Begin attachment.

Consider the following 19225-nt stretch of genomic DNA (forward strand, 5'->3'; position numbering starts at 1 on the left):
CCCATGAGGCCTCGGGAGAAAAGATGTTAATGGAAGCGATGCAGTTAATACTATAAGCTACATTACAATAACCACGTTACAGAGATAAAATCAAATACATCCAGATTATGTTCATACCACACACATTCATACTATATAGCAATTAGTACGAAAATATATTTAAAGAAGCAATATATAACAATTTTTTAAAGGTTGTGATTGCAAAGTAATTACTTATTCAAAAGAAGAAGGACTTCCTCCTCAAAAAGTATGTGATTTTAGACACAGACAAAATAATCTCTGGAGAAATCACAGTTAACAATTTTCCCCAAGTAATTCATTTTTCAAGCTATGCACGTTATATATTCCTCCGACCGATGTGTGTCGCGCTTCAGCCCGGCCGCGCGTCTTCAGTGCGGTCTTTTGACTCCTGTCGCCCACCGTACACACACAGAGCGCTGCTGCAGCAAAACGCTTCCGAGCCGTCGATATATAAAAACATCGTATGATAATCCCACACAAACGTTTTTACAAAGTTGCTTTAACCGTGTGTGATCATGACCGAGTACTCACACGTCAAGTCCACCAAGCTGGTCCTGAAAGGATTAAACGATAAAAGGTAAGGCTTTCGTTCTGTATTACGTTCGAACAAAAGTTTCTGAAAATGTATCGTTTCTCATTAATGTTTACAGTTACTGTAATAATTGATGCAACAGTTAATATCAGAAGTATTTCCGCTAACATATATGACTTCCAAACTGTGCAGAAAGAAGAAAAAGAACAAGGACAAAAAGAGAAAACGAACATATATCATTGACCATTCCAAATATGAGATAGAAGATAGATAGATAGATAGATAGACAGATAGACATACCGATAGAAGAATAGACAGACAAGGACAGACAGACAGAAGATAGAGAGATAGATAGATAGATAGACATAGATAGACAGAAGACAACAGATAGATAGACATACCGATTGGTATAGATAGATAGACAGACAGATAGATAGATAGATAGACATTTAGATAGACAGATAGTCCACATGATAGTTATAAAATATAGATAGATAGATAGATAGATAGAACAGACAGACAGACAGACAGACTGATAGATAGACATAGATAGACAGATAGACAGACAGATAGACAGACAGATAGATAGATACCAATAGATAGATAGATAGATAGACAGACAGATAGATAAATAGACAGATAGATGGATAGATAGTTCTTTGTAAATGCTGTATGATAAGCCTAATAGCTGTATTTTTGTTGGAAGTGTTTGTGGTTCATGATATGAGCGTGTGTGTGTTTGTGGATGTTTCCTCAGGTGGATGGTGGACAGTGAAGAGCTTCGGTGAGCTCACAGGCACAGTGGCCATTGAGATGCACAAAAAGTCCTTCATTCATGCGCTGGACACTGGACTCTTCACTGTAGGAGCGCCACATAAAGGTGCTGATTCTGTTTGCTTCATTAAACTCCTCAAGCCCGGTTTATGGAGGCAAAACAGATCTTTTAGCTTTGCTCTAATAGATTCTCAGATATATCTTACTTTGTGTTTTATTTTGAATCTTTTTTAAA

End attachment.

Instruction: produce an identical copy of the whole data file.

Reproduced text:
Consider the following 19225-nt stretch of genomic DNA (forward strand, 5'->3'; position numbering starts at 1 on the left):
CCCATGAGGCCTCGGGAGAAAAGATGTTAATGGAAGCGATGCAGTTAATACTATAAGCTACATTACAATAACCACGTTACAGAGATAAAATCAAATACATCCAGATTATGTTCATACCACACACATTCATACTATATAGCAATTAGTACGAAAATATATTTAAAGAAGCAATATATAACAATTTTTTAAAGGTTGTGATTGCAAAGTAATTACTTATTCAAAAGAAGAAGGACTTCCTCCTCAAAAAGTATGTGATTTTAGACACAGACAAAATAATCTCTGGAGAAATCACAGTTAACAATTTTCCCCAAGTAATTCATTTTTCAAGCTATGCACGTTATATATTCCTCCGACCGATGTGTGTCGCGCTTCAGCCCGGCCGCGCGTCTTCAGTGCGGTCTTTTGACTCCTGTCGCCCACCGTACACACACAGAGCGCTGCTGCAGCAAAACGCTTCCGAGCCGTCGATATATAAAAACATCGTATGATAATCCCACACAAACGTTTTTACAAAGTTGCTTTAACCGTGTGTGATCATGACCGAGTACTCACACGTCAAGTCCACCAAGCTGGTCCTGAAAGGATTAAACGATAAAAGGTAAGGCTTTCGTTCTGTATTACGTTCGAACAAAAGTTTCTGAAAATGTATCGTTTCTCATTAATGTTTACAGTTACTGTAATAATTGATGCAACAGTTAATATCAGAAGTATTTCCGCTAACATATATGACTTCCAAACTGTGCAGAAAGAAGAAAAAGAACAAGGACAAAAAGAGAAAACGAACATATATCATTGACCATTCCAAATATGAGATAGAAGATAGATAGATAGATAGATAGACAGATAGACATACCGATAGAAGAATAGACAGACAAGGACAGACAGACAGAAGATAGAGAGATAGATAGATAGATAGACATAGATAGACAGAAGACAACAGATAGATAGACATACCGATTGGTATAGATAGATAGACAGACAGATAGATAGATAGATAGACATTTAGATAGACAGATAGTCCACATGATAGTTATAAAATATAGATAGATAGATAGATAGATAGAACAGACAGACAGACAGACAGACTGATAGATAGACATAGATAGACAGATAGACAGACAGATAGACAGACAGATAGATAGATACCAATAGATAGATAGATAGATAGACAGACAGATAGATAAATAGACAGATAGATGGATAGATAGTTCTTTGTAAATGCTGTATGATAAGCCTAATAGCTGTATTTTTGTTGGAAGTGTTTGTGGTTCATGATATGAGCGTGTGTGTGTTTGTGGATGTTTCCTCAGGTGGATGGTGGACAGTGAAGAGCTTCGGTGAGCTCACAGGCACAGTGGCCATTGAGATGCACAAAAAGTCCTTCATTCATGCGCTGGACACTGGACTCTTCACTGTAGGAGCGCCACATAAAGGTGCTGATTCTGTTTGCTTCATTAAACTCCTCAAGCCCGGTTTATGGAGGCAAAACAGATCTTTTAGCTTTGCTCTAATAGATTCTCAGATATATCTTACTTTGTGTTTTATTTTGAATCTTTTTTAAA